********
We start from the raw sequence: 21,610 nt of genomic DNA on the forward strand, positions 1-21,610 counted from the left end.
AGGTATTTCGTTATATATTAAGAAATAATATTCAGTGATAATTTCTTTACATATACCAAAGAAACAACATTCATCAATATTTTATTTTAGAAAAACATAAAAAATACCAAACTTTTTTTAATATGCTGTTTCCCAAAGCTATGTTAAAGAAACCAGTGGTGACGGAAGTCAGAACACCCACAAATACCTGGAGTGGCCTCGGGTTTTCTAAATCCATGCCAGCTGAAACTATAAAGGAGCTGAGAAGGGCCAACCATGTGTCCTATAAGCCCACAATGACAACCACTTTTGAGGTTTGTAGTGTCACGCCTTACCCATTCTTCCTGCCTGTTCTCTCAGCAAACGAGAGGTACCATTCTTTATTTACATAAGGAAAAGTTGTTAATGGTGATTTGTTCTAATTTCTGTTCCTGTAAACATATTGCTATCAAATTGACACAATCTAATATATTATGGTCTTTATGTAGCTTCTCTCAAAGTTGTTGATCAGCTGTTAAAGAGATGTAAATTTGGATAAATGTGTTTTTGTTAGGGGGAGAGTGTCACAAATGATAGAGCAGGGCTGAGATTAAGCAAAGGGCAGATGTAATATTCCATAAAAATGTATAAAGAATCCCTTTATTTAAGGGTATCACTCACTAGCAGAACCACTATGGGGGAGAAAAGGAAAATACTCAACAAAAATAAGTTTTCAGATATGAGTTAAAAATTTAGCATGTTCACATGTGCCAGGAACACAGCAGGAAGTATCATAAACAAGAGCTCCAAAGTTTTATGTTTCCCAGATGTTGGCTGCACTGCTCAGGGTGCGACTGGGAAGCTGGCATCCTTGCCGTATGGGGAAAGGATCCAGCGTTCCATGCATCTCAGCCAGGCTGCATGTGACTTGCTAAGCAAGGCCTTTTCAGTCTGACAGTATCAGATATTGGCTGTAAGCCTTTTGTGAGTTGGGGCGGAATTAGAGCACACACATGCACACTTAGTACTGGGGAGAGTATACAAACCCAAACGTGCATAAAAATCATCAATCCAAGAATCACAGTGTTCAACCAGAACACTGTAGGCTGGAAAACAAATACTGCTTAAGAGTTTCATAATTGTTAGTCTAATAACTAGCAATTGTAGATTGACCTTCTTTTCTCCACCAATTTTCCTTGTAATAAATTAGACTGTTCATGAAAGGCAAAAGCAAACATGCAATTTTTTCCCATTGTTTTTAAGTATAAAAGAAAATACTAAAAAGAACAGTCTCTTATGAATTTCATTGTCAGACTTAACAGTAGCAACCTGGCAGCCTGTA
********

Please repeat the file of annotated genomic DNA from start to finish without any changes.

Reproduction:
We start from the raw sequence: 21,610 nt of genomic DNA on the forward strand, positions 1-21,610 counted from the left end.
AGGTATTTCGTTATATATTAAGAAATAATATTCAGTGATAATTTCTTTACATATACCAAAGAAACAACATTCATCAATATTTTATTTTAGAAAAACATAAAAAATACCAAACTTTTTTTAATATGCTGTTTCCCAAAGCTATGTTAAAGAAACCAGTGGTGACGGAAGTCAGAACACCCACAAATACCTGGAGTGGCCTCGGGTTTTCTAAATCCATGCCAGCTGAAACTATAAAGGAGCTGAGAAGGGCCAACCATGTGTCCTATAAGCCCACAATGACAACCACTTTTGAGGTTTGTAGTGTCACGCCTTACCCATTCTTCCTGCCTGTTCTCTCAGCAAACGAGAGGTACCATTCTTTATTTACATAAGGAAAAGTTGTTAATGGTGATTTGTTCTAATTTCTGTTCCTGTAAACATATTGCTATCAAATTGACACAATCTAATATATTATGGTCTTTATGTAGCTTCTCTCAAAGTTGTTGATCAGCTGTTAAAGAGATGTAAATTTGGATAAATGTGTTTTTGTTAGGGGGAGAGTGTCACAAATGATAGAGCAGGGCTGAGATTAAGCAAAGGGCAGATGTAATATTCCATAAAAATGTATAAAGAATCCCTTTATTTAAGGGTATCACTCACTAGCAGAACCACTATGGGGGAGAAAAGGAAAATACTCAACAAAAATAAGTTTTCAGATATGAGTTAAAAATTTAGCATGTTCACATGTGCCAGGAACACAGCAGGAAGTATCATAAACAAGAGCTCCAAAGTTTTATGTTTCCCAGATGTTGGCTGCACTGCTCAGGGTGCGACTGGGAAGCTGGCATCCTTGCCGTATGGGGAAAGGATCCAGCGTTCCATGCATCTCAGCCAGGCTGCATGTGACTTGCTAAGCAAGGCCTTTTCAGTCTGACAGTATCAGATATTGGCTGTAAGCCTTTTGTGAGTTGGGGCGGAATTAGAGCACACACATGCACACTTAGTACTGGGGAGAGTATACAAACCCAAACGTGCATAAAAATCATCAATCCAAGAATCACAGTGTTCAACCAGAACACTGTAGGCTGGAAAACAAATACTGCTTAAGAGTTTCATAATTGTTAGTCTAATAACTAGCAATTGTAGATTGACCTTCTTTTCTCCACCAATTTTCCTTGTAATAAATTAGACTGTTCATGAAAGGCAAAAGCAAACATGCAATTTTTTCCCATTGTTTTTAAGTATAAAAGAAAATACTAAAAAGAACAGTCTCTTATGAATTTCATTGTCAGACTTAACAGTAGCAACCTGGCAGCCTGTA